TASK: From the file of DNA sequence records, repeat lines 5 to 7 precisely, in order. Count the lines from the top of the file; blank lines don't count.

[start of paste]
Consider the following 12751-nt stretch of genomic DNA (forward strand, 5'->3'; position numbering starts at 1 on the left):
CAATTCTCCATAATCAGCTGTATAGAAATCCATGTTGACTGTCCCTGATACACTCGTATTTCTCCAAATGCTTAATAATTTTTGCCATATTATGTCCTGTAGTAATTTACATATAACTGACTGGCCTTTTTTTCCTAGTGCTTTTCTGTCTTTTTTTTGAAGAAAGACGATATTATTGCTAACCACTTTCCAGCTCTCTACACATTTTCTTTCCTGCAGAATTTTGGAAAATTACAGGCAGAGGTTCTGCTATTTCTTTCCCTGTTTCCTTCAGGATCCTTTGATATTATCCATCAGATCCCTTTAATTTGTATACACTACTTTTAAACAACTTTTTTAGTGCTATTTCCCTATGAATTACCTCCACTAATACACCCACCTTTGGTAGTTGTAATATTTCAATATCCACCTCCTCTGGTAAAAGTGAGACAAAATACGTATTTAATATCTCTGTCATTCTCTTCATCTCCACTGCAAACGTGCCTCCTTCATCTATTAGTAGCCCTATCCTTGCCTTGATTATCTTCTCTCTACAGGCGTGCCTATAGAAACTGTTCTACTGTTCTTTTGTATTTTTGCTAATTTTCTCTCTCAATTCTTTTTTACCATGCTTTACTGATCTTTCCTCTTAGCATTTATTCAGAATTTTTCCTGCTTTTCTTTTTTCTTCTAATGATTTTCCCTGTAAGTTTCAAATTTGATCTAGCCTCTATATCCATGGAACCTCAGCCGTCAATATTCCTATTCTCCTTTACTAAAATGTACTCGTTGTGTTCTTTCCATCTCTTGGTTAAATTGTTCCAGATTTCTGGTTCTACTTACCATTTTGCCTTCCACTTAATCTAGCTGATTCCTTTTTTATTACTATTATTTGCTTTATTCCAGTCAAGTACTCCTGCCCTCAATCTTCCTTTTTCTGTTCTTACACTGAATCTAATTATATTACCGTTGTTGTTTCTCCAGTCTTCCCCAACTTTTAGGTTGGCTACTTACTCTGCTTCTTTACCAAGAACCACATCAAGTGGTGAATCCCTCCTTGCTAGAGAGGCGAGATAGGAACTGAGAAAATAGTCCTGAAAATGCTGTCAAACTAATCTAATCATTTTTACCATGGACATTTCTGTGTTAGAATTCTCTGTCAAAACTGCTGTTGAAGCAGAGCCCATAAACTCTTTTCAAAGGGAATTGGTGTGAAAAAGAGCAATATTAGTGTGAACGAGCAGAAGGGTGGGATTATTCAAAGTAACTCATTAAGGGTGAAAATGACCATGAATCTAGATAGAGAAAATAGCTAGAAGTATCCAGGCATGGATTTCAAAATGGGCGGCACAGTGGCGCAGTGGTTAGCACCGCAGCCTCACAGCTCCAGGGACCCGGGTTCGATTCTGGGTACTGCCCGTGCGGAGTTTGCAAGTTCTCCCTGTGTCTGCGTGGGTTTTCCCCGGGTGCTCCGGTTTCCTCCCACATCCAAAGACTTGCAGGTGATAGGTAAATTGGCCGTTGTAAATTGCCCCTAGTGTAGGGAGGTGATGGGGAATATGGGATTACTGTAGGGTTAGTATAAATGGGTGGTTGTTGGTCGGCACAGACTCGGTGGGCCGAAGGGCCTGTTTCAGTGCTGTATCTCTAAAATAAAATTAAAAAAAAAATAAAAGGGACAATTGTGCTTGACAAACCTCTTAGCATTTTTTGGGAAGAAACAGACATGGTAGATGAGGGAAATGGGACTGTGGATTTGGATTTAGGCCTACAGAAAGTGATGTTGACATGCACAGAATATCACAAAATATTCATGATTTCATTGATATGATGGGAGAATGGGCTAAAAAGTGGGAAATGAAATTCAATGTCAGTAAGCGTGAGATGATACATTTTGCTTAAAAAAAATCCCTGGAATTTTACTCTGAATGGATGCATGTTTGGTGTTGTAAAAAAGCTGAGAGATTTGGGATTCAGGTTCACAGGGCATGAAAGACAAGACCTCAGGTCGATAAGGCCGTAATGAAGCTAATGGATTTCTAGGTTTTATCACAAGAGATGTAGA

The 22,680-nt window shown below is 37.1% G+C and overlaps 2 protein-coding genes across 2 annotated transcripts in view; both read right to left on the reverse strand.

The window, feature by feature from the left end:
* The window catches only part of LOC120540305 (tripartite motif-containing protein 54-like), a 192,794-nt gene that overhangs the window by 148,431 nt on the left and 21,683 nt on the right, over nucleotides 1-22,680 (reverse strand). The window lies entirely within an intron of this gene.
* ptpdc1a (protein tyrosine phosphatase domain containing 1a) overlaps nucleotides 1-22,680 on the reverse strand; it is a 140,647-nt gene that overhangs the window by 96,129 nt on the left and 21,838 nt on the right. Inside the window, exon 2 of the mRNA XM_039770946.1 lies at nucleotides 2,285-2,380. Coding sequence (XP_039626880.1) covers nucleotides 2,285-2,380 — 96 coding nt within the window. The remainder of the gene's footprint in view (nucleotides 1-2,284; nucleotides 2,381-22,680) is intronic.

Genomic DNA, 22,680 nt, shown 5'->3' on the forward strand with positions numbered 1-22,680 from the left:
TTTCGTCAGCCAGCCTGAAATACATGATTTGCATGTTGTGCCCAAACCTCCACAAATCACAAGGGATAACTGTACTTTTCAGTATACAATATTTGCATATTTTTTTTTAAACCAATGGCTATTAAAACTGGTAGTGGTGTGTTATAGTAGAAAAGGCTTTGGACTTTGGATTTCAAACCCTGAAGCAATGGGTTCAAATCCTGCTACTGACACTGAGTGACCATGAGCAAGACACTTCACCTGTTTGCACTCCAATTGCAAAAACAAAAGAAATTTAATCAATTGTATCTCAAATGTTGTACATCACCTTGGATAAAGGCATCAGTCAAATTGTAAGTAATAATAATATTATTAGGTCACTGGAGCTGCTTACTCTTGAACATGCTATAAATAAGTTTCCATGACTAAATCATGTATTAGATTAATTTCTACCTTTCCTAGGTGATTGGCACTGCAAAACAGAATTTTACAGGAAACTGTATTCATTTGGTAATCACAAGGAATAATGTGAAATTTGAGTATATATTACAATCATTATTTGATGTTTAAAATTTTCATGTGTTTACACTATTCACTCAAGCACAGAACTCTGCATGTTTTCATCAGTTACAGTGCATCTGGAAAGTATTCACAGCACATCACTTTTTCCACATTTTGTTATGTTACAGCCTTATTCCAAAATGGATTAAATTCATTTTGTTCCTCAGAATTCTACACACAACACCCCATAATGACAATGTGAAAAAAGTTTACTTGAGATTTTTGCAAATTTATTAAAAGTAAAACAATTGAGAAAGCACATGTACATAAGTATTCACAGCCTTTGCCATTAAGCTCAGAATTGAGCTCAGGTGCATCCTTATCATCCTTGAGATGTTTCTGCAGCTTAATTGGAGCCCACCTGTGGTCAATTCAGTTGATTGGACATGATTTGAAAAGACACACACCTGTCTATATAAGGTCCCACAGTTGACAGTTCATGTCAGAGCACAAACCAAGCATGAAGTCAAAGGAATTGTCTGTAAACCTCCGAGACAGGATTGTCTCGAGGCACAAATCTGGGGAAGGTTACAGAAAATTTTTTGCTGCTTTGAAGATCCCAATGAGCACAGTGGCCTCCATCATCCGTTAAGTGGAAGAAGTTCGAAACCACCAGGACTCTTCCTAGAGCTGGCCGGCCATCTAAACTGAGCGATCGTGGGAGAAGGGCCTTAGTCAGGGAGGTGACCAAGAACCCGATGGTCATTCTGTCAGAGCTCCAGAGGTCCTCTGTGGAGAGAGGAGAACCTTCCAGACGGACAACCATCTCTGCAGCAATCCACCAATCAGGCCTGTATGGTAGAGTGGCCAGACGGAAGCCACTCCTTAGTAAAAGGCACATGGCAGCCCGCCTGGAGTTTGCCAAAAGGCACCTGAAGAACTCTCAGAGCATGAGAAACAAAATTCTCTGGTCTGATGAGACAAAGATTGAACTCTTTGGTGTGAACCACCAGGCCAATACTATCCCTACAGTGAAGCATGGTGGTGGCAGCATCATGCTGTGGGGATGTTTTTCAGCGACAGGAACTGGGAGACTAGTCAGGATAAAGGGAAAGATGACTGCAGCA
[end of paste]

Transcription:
* The window catches only part of LOC120540305 (tripartite motif-containing protein 54-like), a 192,794-nt gene that overhangs the window by 148,431 nt on the left and 21,683 nt on the right, over nucleotides 1-22,680 (reverse strand). The window lies entirely within an intron of this gene.
* ptpdc1a (protein tyrosine phosphatase domain containing 1a) overlaps nucleotides 1-22,680 on the reverse strand; it is a 140,647-nt gene that overhangs the window by 96,129 nt on the left and 21,838 nt on the right. Inside the window, exon 2 of the mRNA XM_039770946.1 lies at nucleotides 2,285-2,380. Coding sequence (XP_039626880.1) covers nucleotides 2,285-2,380 — 96 coding nt within the window. The remainder of the gene's footprint in view (nucleotides 1-2,284; nucleotides 2,381-22,680) is intronic.

Genomic DNA, 22,680 nt, shown 5'->3' on the forward strand with positions numbered 1-22,680 from the left: